HC Deb 18 March 1907 vol 171 cc482-3
MR. AINSWORTH (Argyllshire)

I beg to ask the Secretary for Scotland whether his attention has been called to a notice issued by the clerk of the Worshipful Company of Fishmongers, Fishmongers' Hall, London, and headed Salmon Fisheries (Scotland) Acts, 1828 to 1868, warning fishermen and others against the taking of salmon or sea trout without a legal right or permission to do so, under a penalty of £5 and liability to forfeit boats and nets so used, and claiming power to search all boats and receptacles, whether at sea or on shore, and declaring that the possession of such salmon or sea trout shall be prima facie evidence of intention to contravene the Acts: whether he is aware that the notice has been extensively circulated in the fishery districts of Scotland; whether the Scottish Office has been consulted in the matter; and whether he proposes to take any action.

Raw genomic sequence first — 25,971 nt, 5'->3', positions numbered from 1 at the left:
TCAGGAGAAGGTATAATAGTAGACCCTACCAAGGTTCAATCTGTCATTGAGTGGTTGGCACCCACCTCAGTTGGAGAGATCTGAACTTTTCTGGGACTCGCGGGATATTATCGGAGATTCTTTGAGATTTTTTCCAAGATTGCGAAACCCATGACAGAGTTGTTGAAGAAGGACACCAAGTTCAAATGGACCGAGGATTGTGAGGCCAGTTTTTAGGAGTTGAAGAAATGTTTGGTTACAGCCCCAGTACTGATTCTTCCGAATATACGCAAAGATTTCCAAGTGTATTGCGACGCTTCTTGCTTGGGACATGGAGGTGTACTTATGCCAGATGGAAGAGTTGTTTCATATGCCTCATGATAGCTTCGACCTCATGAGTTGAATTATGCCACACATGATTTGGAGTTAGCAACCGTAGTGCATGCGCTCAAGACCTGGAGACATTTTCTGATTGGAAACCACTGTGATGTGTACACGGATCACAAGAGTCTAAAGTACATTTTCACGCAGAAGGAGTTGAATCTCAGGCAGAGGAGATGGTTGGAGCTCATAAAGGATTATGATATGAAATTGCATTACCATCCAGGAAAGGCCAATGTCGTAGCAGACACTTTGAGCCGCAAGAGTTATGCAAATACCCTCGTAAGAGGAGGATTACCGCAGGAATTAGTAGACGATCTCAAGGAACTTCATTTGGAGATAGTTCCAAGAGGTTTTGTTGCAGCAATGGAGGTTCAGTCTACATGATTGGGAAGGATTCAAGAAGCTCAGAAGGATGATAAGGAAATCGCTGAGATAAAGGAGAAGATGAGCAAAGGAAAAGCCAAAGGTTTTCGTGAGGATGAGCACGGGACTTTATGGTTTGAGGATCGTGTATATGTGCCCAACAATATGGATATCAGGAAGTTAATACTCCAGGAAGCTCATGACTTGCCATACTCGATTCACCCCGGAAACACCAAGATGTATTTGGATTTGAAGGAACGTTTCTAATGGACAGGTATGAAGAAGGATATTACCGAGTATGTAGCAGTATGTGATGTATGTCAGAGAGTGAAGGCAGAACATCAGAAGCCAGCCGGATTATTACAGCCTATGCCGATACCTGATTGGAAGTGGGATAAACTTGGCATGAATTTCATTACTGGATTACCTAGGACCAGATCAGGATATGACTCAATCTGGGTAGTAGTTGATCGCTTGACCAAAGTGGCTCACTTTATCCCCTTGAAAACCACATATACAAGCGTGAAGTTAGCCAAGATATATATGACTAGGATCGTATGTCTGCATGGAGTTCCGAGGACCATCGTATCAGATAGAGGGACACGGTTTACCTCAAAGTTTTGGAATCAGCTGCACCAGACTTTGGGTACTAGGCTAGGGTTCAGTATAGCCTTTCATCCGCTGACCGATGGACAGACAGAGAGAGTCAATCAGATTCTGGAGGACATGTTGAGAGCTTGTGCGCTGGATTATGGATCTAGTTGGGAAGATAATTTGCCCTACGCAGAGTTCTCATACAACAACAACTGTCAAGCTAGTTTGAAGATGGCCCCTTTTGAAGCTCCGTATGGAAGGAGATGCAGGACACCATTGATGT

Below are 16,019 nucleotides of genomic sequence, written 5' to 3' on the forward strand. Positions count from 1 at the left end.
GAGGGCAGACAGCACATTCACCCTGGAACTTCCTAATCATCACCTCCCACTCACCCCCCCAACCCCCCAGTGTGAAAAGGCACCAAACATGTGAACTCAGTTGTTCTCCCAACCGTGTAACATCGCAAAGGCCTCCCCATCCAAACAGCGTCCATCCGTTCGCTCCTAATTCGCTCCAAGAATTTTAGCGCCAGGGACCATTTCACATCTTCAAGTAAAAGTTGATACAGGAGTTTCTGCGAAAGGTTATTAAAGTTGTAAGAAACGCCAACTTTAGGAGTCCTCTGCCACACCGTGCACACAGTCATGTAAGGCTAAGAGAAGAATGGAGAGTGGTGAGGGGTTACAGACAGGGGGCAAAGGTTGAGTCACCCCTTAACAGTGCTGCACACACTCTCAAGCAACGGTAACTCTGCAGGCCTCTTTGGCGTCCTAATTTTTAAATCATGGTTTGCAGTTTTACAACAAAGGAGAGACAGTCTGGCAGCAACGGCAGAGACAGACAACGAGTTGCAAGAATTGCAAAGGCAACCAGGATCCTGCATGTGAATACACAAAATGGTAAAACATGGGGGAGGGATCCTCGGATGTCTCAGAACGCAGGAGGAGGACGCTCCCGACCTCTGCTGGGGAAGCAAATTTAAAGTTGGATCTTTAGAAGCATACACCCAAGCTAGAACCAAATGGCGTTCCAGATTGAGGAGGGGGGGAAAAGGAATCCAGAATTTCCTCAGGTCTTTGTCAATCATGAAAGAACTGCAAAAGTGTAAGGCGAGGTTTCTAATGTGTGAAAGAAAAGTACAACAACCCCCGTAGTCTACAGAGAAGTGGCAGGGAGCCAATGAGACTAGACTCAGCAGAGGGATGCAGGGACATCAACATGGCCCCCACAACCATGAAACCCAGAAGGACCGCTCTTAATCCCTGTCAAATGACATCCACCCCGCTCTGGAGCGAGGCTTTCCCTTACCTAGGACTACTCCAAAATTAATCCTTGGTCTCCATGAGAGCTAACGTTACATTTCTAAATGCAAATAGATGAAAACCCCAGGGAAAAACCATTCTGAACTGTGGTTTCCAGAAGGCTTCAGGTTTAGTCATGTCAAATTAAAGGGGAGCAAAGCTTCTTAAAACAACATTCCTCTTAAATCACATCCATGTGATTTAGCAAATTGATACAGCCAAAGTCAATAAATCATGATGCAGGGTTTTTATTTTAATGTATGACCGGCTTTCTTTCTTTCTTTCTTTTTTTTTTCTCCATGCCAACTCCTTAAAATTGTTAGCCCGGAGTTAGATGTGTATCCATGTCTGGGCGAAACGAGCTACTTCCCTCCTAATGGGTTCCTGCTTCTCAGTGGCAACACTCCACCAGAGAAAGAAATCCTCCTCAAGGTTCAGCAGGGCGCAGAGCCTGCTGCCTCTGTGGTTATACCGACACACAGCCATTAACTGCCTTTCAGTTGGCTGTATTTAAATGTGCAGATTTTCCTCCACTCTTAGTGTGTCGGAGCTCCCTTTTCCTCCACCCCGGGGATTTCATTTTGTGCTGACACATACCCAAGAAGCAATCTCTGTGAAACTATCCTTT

I have seen the notice referred to by my hon. friend. The Scottish Office was not consulted before it was issued. The wording of the notice is based upon the provisions of the Salmon Fisheries (Scotland) Act, 1868; and as that Act allows any person to prosecute for the enforcement of its provisions I cannot say that the Fishmongers' Company have exceeded their rights, nor have I any jurisdiction to interfere with their action.


Are not the executive in Scotland competent to carry out the ordinary law without the assistance of the Fishmongers' Company in London?


The Boards cannot override powers given by Statute.